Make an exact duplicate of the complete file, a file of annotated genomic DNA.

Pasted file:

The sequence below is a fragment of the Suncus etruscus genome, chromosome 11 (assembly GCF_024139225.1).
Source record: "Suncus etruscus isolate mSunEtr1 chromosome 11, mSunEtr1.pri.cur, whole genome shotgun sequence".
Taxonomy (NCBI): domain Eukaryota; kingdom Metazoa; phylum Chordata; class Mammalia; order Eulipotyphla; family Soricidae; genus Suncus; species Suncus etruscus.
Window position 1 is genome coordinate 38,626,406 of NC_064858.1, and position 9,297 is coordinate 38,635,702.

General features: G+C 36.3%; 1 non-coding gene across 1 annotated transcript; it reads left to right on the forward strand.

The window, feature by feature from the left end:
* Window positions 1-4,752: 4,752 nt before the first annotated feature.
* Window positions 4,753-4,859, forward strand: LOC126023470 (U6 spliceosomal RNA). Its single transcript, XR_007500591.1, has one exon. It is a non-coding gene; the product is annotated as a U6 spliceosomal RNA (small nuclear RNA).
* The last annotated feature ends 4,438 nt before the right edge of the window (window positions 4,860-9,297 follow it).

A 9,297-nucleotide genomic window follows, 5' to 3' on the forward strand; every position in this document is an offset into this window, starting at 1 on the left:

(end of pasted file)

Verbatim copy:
The sequence below is a fragment of the Suncus etruscus genome, chromosome 11 (assembly GCF_024139225.1).
Source record: "Suncus etruscus isolate mSunEtr1 chromosome 11, mSunEtr1.pri.cur, whole genome shotgun sequence".
Taxonomy (NCBI): domain Eukaryota; kingdom Metazoa; phylum Chordata; class Mammalia; order Eulipotyphla; family Soricidae; genus Suncus; species Suncus etruscus.
Window position 1 is genome coordinate 38,626,406 of NC_064858.1, and position 9,297 is coordinate 38,635,702.

General features: G+C 36.3%; 1 non-coding gene across 1 annotated transcript; it reads left to right on the forward strand.

The window, feature by feature from the left end:
* Window positions 1-4,752: 4,752 nt before the first annotated feature.
* Window positions 4,753-4,859, forward strand: LOC126023470 (U6 spliceosomal RNA). Its single transcript, XR_007500591.1, has one exon. It is a non-coding gene; the product is annotated as a U6 spliceosomal RNA (small nuclear RNA).
* The last annotated feature ends 4,438 nt before the right edge of the window (window positions 4,860-9,297 follow it).

A 9,297-nucleotide genomic window follows, 5' to 3' on the forward strand; every position in this document is an offset into this window, starting at 1 on the left: